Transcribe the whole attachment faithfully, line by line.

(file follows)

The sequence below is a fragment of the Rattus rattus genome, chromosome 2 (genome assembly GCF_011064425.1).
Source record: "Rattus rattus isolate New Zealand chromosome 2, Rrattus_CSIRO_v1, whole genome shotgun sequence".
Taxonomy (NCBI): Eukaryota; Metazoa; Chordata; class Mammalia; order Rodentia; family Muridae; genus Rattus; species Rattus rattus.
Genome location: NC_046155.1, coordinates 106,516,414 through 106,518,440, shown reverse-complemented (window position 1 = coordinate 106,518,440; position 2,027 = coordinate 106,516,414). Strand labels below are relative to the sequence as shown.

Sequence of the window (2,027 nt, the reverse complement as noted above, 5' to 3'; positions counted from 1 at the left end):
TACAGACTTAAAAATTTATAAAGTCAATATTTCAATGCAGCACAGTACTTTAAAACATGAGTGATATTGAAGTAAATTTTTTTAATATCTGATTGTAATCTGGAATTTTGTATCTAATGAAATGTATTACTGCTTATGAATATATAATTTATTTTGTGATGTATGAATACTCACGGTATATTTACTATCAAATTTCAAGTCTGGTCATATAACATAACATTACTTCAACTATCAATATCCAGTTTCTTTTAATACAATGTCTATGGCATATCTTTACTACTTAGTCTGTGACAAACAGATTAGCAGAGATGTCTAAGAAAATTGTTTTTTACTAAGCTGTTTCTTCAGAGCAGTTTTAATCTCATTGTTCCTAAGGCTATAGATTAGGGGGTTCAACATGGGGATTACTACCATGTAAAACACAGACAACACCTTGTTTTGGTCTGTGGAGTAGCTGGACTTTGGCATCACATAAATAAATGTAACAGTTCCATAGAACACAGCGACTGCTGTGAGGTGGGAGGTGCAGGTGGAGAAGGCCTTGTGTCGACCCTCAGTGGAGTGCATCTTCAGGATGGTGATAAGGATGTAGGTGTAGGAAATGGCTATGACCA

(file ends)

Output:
The sequence below is a fragment of the Rattus rattus genome, chromosome 2 (genome assembly GCF_011064425.1).
Source record: "Rattus rattus isolate New Zealand chromosome 2, Rrattus_CSIRO_v1, whole genome shotgun sequence".
Taxonomy (NCBI): Eukaryota; Metazoa; Chordata; class Mammalia; order Rodentia; family Muridae; genus Rattus; species Rattus rattus.
Genome location: NC_046155.1, coordinates 106,516,414 through 106,518,440, shown reverse-complemented (window position 1 = coordinate 106,518,440; position 2,027 = coordinate 106,516,414). Strand labels below are relative to the sequence as shown.

Sequence of the window (2,027 nt, the reverse complement as noted above, 5' to 3'; positions counted from 1 at the left end):
TACAGACTTAAAAATTTATAAAGTCAATATTTCAATGCAGCACAGTACTTTAAAACATGAGTGATATTGAAGTAAATTTTTTTAATATCTGATTGTAATCTGGAATTTTGTATCTAATGAAATGTATTACTGCTTATGAATATATAATTTATTTTGTGATGTATGAATACTCACGGTATATTTACTATCAAATTTCAAGTCTGGTCATATAACATAACATTACTTCAACTATCAATATCCAGTTTCTTTTAATACAATGTCTATGGCATATCTTTACTACTTAGTCTGTGACAAACAGATTAGCAGAGATGTCTAAGAAAATTGTTTTTTACTAAGCTGTTTCTTCAGAGCAGTTTTAATCTCATTGTTCCTAAGGCTATAGATTAGGGGGTTCAACATGGGGATTACTACCATGTAAAACACAGACAACACCTTGTTTTGGTCTGTGGAGTAGCTGGACTTTGGCATCACATAAATAAATGTAACAGTTCCATAGAACACAGCGACTGCTGTGAGGTGGGAGGTGCAGGTGGAGAAGGCCTTGTGTCGACCCTCAGTGGAGTGCATCTTCAGGATGGTGATAAGGATGTAGGTGTAGGAAATGGCTATGACCA